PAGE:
Do we really need another Bitcoin Hard Fork?

As Bitcoin grows beyond its roots from just being the world’s first cryptocurrency into mainstream form of currency, several problems arise with regard to its scalability as user adoption increases. One amongst the several proposed solutions in the making to solve the Bitcoin scalability issue is Segwit2x.

Not long ago we saw BIP 141 soft fork or Segwit that involved removal of signature data from blocks, adding more transactional capacity to each existing block, thereby addressing scaling issues to an extent without any explicit changes to the block size.

These were the first steps to ensure activation of Segwit2x as per the New York Agreement within six months from Segwit activation. This increase in block size to 2MB technically will not actually centralise Bitcoin but the actual issue here is the implied transfer of power away from the Bitcoin Core team.

Hence around mid of August, the core team made an announcement that the upcoming Bitcoin Core release 0.15 which is due anytime now, will not be accepting connections to sides running Segwit2x which definitely can pave way for the next hard fork.

With the earlier report claiming that around 83% of hashing power remains committed to Segwit2x with 58 companies located in around 22 countries amounting to a total transaction volume of US$5.1 billion monthly, tensions definitely have escalated again with regard to reliability of the core network.

Although the road ahead for the core team has the Lightning Network, the ultimate scaling solution well set in place, miner support is very crucial in the short run and with the majority of the miners opting for Segwit2x over core might end up with ugly repercussions for the core team leaving them dead in the water very soon enough.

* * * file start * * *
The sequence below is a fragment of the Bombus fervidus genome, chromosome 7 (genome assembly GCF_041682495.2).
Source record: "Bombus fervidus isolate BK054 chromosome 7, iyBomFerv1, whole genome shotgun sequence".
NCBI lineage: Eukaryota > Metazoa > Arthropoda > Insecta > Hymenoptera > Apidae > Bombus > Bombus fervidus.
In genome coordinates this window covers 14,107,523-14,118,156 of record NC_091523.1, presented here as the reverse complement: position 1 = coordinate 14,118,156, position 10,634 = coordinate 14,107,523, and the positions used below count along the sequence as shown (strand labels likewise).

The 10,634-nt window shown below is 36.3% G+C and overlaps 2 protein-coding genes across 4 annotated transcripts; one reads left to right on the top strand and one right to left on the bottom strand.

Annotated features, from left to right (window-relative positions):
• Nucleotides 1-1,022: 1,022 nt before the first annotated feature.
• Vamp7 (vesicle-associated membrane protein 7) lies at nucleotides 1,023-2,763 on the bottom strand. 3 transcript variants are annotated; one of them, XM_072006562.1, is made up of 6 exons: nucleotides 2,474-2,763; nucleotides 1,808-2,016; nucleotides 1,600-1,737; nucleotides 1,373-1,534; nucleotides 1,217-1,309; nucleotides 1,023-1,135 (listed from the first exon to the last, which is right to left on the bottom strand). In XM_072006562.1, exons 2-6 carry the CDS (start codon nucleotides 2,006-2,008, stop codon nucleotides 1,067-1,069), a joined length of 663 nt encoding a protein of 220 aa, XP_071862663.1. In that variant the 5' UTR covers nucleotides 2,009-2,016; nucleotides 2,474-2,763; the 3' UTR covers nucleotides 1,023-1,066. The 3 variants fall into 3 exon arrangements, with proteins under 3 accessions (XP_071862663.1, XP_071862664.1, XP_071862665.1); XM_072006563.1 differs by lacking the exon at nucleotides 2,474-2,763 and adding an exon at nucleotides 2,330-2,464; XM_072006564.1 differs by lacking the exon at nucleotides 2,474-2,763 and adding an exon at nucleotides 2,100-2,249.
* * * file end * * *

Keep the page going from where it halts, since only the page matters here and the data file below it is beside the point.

Another lesser known problem with the explicit increase in Block size is the proportional loss of nodes that tend to occur as block size increases beyond. Centralisation is another issue considering the block size increase to match mainstream adoption of Bitcoin.

Apart from implementation of the lightning network, a sudden block size increase to 2MB or even beyond will not solve any real long term scalability issues but a split in community or a “political fork” might result in loss of trust for the general community.

So to sum things up, technically on paper, Bitcoin could survive another hard fork in the coming months if the core committee and Segwit2x supporters do not come to a consensus. But such political mishaps will have a profound impact within the community rooting for Bitcoin and as a result Bitcoin prices can see massive volatility in the upcoming months.